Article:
Work In Progress

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The basics


Variables are named in snake_case. Variables are not typed.

puts is your goto method to print to the console.

my_first_variable = "Hello world!"
puts my_first_variable

Note that there is a print as well, it is similar to puts except that it doesn’t add a new line to the output.


Single line comments starts with #. Multi-line comments are surrounded by =begin ... =end

# single line comment

Line 1
Line 2

Naming Convention

  • variable names snake_case
  • class names CamelCase
  • Constants UPPER_SNAKE_CASE or CamelCase (be consistent and check your team conventions)


Optional, generally if you have a method with multiple arguments it is a good idea to keep them for readability purposes. Omit them for Control statements conditions. For commonly used methods are left by convention. puts is a good example, but you’ll need to pick that up from the community. In general, leave them out except for method arguments.

Multi-Statement Lines

You can have multiple statements in one line separated by ;. Use that only in simple cases where a class definition is three lines or for an abstract method.

Code Blocks

You can use either {} or do ... end to surround code blocks. The convention is to use {} if the block consists of a single statement (one liner), and do ... end otherwise.

Readability… Use Your Judgement

The purpose of the coding convention is readability, so if following one of the above breaks readability, use your judgement… sparingly! Remember consistency is important.

Expressions not statements

Almost everything in Ruby is an expression. For example an if statement is an expression that has the value returned by the last expression in that if

some_value = if true then 4 else 6 end
puts some_value # This puts `4`


  • Only false and nil are treated as false

if, else, elseif and unless

There is the if statement similar to any other language you came from

something_evil_lurking_in_the_dark = false

if something_evil_lurking_in_the_dark
  puts "Run away!"

Now, let’s negate that

if not something_evil_lurking_in_the_dark
  puts "We are safe!"

Ruby has an alternative to if not which is unless

unless something_evil_lurking_in_the_dark
  puts "We are safe!"

We can also use the good old else and elseif. While we can use those with unless, it doesn’t make much sense because you can simply reverse your if statement

if something_evil_lurking_in_the_dark
  puts "Run away..."
  puts  "We are safe!"

This last example can be written as a one liner, but we will need a new keyword then

if something_evil_lurking_in_the_dark then puts "Run away..." else  puts "We are safe!" end

Ternary operator

THe last example above can be turned to one liner

something_evil_lurking_in_the_dark ? (puts "Run away..." ): (puts "We are safe!")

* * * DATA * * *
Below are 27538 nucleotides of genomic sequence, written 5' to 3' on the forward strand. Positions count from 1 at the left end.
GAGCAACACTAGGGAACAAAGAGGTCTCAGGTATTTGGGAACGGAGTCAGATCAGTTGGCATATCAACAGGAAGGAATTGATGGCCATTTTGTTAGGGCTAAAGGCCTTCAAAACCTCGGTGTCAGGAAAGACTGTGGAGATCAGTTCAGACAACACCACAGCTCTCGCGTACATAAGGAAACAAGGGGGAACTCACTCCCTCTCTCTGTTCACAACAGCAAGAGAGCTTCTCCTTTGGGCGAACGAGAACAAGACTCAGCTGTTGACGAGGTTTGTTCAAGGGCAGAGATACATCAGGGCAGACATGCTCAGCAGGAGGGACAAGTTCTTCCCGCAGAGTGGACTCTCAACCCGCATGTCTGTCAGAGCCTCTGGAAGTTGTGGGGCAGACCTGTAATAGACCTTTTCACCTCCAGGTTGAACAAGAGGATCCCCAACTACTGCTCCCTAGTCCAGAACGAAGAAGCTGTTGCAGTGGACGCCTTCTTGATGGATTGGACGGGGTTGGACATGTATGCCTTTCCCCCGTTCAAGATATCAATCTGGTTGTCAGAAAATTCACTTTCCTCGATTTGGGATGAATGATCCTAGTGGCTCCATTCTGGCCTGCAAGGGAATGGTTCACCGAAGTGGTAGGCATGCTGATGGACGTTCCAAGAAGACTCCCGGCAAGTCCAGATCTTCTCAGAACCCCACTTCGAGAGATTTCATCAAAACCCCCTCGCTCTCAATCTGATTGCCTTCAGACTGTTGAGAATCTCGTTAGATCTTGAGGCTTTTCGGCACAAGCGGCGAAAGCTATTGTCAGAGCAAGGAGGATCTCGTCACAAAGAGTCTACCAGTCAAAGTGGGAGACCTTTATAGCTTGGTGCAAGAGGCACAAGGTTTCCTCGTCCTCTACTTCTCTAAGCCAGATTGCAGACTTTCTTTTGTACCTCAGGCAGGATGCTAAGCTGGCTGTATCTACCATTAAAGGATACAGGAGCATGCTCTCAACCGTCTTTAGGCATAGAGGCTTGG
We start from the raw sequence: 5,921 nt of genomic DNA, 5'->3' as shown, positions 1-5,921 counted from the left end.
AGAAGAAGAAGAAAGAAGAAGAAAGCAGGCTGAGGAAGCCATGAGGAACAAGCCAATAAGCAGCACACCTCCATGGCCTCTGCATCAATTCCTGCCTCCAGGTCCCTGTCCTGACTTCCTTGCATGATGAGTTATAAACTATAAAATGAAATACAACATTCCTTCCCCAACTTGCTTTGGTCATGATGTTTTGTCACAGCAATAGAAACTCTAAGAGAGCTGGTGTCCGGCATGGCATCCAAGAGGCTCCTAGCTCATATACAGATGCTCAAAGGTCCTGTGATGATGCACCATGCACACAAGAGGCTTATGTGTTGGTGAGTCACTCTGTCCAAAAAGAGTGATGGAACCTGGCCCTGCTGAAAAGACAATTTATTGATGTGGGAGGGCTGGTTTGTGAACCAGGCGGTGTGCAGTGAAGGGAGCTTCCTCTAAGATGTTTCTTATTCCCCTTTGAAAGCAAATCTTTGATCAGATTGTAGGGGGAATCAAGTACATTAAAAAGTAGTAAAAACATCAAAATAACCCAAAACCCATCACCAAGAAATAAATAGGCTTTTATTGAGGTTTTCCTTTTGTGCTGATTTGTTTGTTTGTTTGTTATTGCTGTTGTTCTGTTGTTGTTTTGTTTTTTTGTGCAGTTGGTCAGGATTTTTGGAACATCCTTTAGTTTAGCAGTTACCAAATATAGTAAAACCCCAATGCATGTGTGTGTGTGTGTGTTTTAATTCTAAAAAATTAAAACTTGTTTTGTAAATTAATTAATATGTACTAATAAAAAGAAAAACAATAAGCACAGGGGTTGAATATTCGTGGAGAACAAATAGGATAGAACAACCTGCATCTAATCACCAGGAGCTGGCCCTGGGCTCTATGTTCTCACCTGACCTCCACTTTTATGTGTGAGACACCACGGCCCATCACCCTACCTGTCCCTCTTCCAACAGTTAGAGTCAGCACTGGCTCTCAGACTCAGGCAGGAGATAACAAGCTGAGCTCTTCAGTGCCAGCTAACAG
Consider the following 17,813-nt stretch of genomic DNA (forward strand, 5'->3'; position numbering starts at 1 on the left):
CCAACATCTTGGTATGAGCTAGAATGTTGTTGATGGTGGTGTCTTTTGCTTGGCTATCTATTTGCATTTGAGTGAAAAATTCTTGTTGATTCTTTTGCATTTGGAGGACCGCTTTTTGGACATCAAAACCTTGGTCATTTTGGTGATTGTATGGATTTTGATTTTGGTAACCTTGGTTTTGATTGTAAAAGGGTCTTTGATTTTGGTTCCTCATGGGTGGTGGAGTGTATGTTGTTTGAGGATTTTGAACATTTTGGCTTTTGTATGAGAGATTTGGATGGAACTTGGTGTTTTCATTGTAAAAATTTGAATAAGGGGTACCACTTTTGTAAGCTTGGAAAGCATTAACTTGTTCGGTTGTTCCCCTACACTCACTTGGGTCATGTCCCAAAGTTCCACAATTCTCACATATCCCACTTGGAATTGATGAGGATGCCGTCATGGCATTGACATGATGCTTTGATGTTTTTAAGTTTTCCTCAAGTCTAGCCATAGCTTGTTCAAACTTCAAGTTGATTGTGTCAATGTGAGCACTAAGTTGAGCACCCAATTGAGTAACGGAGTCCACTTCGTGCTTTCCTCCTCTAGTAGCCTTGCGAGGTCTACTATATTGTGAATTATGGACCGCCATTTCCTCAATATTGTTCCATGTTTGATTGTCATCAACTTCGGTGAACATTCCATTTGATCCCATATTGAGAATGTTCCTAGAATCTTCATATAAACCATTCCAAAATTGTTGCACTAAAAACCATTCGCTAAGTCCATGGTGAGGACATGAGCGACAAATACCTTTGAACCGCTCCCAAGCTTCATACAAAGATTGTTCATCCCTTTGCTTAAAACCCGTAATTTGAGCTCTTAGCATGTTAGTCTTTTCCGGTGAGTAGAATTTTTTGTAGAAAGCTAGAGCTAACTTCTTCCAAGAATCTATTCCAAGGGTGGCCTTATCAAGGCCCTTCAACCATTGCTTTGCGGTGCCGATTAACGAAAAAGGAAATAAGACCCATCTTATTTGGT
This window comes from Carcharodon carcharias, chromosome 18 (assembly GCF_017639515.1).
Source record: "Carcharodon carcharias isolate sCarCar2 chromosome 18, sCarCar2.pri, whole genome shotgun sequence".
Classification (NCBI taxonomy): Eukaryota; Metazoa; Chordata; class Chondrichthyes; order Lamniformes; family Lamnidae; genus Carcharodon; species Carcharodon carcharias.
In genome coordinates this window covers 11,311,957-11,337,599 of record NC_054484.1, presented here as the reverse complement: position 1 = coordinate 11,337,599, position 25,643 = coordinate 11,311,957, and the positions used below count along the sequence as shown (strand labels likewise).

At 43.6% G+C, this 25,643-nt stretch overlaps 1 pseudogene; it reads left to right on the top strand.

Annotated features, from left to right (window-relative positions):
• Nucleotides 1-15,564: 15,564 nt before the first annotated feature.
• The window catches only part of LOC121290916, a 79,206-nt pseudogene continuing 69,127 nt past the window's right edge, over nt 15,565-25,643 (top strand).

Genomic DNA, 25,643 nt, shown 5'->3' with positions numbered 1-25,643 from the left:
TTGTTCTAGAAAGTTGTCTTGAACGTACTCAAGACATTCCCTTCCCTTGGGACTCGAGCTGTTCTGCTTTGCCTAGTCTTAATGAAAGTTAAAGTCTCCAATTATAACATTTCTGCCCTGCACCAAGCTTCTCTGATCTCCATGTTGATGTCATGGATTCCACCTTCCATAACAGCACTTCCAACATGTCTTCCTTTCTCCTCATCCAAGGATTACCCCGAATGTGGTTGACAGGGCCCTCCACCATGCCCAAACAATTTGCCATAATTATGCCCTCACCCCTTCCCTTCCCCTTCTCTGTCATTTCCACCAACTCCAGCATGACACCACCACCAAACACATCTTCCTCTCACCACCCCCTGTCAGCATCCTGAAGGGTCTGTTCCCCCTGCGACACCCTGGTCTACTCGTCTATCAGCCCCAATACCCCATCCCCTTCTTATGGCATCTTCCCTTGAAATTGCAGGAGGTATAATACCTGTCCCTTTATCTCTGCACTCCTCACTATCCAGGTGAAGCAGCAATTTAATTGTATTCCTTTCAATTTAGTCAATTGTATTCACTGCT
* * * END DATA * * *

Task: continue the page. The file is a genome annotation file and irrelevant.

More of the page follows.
Modifier form

Ruby has a modifier form of its conditionals. What that does is reversing the order of the statement to make it more “readable” or rather look like the common English language

puts "We are safe!" unless something_evil_lurking_in_the_dark

Even further, we can use the same form with assignment

message = "We are safe"
message = "Run away!!" if something_evil_lurking_in_the_dark

The value of message will change only if the value of something_evil_lurking_in_the_dark is true.


case the_thing_lurking_in_the_dark
when 'monster'
    puts 'Run away'
when 'cat'
    puts 'sigh of relief'
else # default case
    puts 'Don't know what that is'

this is the same as

response = case the_thing_lurking_in_the_dark
    when 'monster'
        'Run away'
    when 'cat'
        'sigh of relief'
        'Don't know what that is?'

Which is also the same as

response = case title
    when 'monster' then 'Run away'
    when 'cat' then 'sigh of relief'
    else 'Don't know what that is?'
puts response        

We can use case to match on types

case some_data
when Monster
    puts "this is a string"
when Cat
    puts "this is a cat"
    puts "I don't know what is this!"

This will result in a nil if no when clause is matched and there is no else


while and until

  • We should iterate with each instead of while and until.
  • until acts like while not. Both, similarly, can be used in the modifier form.

Iterating with each

When iterating over loops we can use each instead of for loop to go through the elements of a collection. Actually, Ruby under the hood would turn for statement into an each statement.

array.each do |element|
  puts element

If we want to look at the index as well, we can use each_with_index. each_index is another method that would let us iterate over indices.

array.each_with_index do |element, i|
  puts "#{i}: #{element}"
array.each_index do |i|
  puts i


  • defined? never returns true it either a string that describe the thing passed in or nil

Clever idioms

  • x ||= y will only set x to y if x is not defined. This is equivalent to x = x || y